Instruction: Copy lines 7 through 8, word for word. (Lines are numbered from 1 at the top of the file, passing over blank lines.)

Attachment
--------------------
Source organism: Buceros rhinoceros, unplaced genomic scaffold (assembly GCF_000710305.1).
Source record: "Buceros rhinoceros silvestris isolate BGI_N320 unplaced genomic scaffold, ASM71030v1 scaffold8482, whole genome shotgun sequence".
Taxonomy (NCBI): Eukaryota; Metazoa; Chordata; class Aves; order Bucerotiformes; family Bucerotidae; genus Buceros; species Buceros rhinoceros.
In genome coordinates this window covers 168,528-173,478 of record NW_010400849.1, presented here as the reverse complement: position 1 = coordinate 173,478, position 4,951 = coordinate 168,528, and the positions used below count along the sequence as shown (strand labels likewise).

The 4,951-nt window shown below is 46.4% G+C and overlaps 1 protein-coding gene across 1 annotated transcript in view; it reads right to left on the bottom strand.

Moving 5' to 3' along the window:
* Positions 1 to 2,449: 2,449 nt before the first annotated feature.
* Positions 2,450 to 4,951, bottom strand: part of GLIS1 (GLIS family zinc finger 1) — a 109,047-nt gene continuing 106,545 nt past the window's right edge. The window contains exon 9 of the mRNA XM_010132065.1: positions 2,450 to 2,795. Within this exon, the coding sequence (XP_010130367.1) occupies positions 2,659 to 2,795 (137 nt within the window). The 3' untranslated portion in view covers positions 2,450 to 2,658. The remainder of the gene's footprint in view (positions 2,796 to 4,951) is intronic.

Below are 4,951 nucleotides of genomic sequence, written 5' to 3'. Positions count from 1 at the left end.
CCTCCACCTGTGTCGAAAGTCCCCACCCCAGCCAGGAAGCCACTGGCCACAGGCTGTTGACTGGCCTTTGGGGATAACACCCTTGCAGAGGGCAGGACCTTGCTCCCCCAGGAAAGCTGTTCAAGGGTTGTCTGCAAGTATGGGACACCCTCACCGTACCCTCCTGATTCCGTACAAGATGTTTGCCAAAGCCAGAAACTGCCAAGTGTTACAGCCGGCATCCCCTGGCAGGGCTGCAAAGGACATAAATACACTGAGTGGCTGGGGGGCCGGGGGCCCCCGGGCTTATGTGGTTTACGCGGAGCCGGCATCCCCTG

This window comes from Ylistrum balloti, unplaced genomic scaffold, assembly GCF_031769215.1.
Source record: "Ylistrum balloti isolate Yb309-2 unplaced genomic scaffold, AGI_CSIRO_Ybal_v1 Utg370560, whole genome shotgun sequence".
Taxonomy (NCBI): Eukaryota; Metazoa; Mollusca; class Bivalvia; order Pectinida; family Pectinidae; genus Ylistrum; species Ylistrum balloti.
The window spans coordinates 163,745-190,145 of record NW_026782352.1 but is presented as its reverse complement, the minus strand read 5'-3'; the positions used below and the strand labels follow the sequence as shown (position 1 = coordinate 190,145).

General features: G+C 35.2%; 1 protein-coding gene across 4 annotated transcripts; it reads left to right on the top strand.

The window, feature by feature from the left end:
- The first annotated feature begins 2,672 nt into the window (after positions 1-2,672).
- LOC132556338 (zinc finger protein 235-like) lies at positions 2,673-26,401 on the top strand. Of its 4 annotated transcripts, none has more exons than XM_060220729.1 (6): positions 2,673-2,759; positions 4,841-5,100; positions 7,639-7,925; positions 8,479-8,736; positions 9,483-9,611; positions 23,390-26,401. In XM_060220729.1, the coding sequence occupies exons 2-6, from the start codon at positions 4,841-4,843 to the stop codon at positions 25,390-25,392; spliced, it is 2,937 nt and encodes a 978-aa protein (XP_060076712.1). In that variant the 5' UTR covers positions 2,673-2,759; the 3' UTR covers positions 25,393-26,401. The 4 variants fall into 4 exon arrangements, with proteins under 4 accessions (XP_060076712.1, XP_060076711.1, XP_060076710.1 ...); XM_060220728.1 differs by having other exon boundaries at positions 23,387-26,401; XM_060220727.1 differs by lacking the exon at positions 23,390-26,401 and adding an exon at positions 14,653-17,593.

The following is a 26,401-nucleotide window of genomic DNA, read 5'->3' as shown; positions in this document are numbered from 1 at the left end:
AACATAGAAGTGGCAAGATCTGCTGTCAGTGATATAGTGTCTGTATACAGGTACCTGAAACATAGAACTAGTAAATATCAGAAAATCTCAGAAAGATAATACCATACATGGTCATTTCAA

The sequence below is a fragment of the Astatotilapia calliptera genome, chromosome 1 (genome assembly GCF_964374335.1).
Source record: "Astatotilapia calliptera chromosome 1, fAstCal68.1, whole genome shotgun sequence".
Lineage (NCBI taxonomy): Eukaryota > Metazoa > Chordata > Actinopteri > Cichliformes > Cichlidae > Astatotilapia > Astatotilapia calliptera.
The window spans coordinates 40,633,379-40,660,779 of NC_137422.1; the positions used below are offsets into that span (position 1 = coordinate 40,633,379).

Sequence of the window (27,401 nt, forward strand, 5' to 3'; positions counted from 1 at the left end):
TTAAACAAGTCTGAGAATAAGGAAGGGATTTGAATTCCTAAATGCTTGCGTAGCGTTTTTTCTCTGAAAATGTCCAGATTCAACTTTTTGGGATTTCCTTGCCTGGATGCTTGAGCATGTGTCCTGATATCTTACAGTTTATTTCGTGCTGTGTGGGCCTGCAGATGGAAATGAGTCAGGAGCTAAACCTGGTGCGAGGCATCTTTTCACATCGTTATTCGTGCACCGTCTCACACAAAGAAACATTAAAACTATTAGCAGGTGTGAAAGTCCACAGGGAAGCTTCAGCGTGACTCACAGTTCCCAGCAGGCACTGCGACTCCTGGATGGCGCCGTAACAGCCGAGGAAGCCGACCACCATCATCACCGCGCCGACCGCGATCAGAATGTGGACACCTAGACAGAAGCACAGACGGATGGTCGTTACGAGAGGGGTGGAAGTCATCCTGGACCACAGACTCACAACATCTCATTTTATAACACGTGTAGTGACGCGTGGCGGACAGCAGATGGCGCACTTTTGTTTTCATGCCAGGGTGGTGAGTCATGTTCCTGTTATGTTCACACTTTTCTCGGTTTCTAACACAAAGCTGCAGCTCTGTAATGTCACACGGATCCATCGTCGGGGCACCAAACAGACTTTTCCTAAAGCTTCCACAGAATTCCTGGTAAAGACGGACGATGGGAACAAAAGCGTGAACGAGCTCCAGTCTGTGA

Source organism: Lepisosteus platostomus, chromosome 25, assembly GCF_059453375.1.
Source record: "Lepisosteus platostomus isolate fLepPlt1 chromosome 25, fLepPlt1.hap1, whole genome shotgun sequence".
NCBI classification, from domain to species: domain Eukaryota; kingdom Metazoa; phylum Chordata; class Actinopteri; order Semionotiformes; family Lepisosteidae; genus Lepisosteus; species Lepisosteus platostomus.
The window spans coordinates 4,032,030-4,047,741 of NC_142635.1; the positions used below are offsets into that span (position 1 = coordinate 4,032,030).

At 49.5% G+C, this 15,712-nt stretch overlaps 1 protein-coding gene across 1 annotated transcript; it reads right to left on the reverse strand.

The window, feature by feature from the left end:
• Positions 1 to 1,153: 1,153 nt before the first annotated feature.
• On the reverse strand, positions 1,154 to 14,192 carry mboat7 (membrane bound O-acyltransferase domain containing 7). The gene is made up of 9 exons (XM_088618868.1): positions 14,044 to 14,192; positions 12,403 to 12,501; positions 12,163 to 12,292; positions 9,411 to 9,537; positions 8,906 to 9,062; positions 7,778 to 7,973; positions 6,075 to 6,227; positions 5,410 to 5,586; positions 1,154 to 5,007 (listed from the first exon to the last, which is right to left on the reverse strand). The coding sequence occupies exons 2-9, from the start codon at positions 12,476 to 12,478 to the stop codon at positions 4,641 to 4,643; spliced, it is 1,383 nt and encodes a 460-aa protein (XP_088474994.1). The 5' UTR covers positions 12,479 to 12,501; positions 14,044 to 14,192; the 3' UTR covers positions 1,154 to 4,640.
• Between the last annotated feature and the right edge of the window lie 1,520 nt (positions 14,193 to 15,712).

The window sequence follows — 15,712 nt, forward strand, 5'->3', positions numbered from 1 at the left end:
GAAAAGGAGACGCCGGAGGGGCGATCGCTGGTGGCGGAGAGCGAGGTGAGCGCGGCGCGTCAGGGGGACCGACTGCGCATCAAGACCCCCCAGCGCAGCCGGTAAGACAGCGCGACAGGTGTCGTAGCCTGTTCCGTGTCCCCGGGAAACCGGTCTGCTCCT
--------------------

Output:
* Positions 1 to 2,449: 2,449 nt before the first annotated feature.
* Positions 2,450 to 4,951, bottom strand: part of GLIS1 (GLIS family zinc finger 1) — a 109,047-nt gene continuing 106,545 nt past the window's right edge. The window contains exon 9 of the mRNA XM_010132065.1: positions 2,450 to 2,795. Within this exon, the coding sequence (XP_010130367.1) occupies positions 2,659 to 2,795 (137 nt within the window). The 3' untranslated portion in view covers positions 2,450 to 2,658. The remainder of the gene's footprint in view (positions 2,796 to 4,951) is intronic.